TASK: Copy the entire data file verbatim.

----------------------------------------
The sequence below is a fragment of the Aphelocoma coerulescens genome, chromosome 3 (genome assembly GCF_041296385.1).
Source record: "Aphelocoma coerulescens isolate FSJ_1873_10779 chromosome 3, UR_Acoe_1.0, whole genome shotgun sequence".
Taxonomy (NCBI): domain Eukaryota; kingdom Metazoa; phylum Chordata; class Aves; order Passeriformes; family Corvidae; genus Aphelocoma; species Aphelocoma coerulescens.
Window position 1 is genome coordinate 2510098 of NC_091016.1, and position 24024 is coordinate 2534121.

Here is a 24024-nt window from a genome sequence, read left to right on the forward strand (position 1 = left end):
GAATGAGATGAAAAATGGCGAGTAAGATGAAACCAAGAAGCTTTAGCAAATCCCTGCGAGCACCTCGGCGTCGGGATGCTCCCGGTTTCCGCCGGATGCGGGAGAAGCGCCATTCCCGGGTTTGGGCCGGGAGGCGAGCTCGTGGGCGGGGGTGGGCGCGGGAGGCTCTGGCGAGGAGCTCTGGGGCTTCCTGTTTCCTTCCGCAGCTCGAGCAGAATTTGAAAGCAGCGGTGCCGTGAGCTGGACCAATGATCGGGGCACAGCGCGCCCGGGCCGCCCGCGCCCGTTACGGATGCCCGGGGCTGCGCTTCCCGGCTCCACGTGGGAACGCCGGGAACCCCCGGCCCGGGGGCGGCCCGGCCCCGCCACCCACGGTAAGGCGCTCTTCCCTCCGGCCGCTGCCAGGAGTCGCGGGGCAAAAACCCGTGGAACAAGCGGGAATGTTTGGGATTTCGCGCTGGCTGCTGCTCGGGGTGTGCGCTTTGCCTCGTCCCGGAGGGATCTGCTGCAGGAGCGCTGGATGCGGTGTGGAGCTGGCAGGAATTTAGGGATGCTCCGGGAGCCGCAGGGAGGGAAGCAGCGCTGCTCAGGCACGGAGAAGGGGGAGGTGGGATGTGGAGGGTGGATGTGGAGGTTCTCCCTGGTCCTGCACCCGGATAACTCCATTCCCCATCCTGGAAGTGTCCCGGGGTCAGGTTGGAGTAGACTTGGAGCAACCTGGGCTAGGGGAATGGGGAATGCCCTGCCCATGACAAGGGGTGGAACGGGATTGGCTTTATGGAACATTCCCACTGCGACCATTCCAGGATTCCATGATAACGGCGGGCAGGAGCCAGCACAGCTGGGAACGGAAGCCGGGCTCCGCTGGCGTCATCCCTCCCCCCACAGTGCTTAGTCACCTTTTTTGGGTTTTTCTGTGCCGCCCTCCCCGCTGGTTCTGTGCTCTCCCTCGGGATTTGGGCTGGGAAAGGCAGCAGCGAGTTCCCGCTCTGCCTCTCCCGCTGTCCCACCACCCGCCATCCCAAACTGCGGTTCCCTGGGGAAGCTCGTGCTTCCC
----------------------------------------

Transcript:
The sequence below is a fragment of the Aphelocoma coerulescens genome, chromosome 3 (genome assembly GCF_041296385.1).
Source record: "Aphelocoma coerulescens isolate FSJ_1873_10779 chromosome 3, UR_Acoe_1.0, whole genome shotgun sequence".
Taxonomy (NCBI): domain Eukaryota; kingdom Metazoa; phylum Chordata; class Aves; order Passeriformes; family Corvidae; genus Aphelocoma; species Aphelocoma coerulescens.
Window position 1 is genome coordinate 2510098 of NC_091016.1, and position 24024 is coordinate 2534121.

Here is a 24024-nt window from a genome sequence, read left to right on the forward strand (position 1 = left end):
GAATGAGATGAAAAATGGCGAGTAAGATGAAACCAAGAAGCTTTAGCAAATCCCTGCGAGCACCTCGGCGTCGGGATGCTCCCGGTTTCCGCCGGATGCGGGAGAAGCGCCATTCCCGGGTTTGGGCCGGGAGGCGAGCTCGTGGGCGGGGGTGGGCGCGGGAGGCTCTGGCGAGGAGCTCTGGGGCTTCCTGTTTCCTTCCGCAGCTCGAGCAGAATTTGAAAGCAGCGGTGCCGTGAGCTGGACCAATGATCGGGGCACAGCGCGCCCGGGCCGCCCGCGCCCGTTACGGATGCCCGGGGCTGCGCTTCCCGGCTCCACGTGGGAACGCCGGGAACCCCCGGCCCGGGGGCGGCCCGGCCCCGCCACCCACGGTAAGGCGCTCTTCCCTCCGGCCGCTGCCAGGAGTCGCGGGGCAAAAACCCGTGGAACAAGCGGGAATGTTTGGGATTTCGCGCTGGCTGCTGCTCGGGGTGTGCGCTTTGCCTCGTCCCGGAGGGATCTGCTGCAGGAGCGCTGGATGCGGTGTGGAGCTGGCAGGAATTTAGGGATGCTCCGGGAGCCGCAGGGAGGGAAGCAGCGCTGCTCAGGCACGGAGAAGGGGGAGGTGGGATGTGGAGGGTGGATGTGGAGGTTCTCCCTGGTCCTGCACCCGGATAACTCCATTCCCCATCCTGGAAGTGTCCCGGGGTCAGGTTGGAGTAGACTTGGAGCAACCTGGGCTAGGGGAATGGGGAATGCCCTGCCCATGACAAGGGGTGGAACGGGATTGGCTTTATGGAACATTCCCACTGCGACCATTCCAGGATTCCATGATAACGGCGGGCAGGAGCCAGCACAGCTGGGAACGGAAGCCGGGCTCCGCTGGCGTCATCCCTCCCCCCACAGTGCTTAGTCACCTTTTTTGGGTTTTTCTGTGCCGCCCTCCCCGCTGGTTCTGTGCTCTCCCTCGGGATTTGGGCTGGGAAAGGCAGCAGCGAGTTCCCGCTCTGCCTCTCCCGCTGTCCCACCACCCGCCATCCCAAACTGCGGTTCCCTGGGGAAGCTCGTGCTTCCC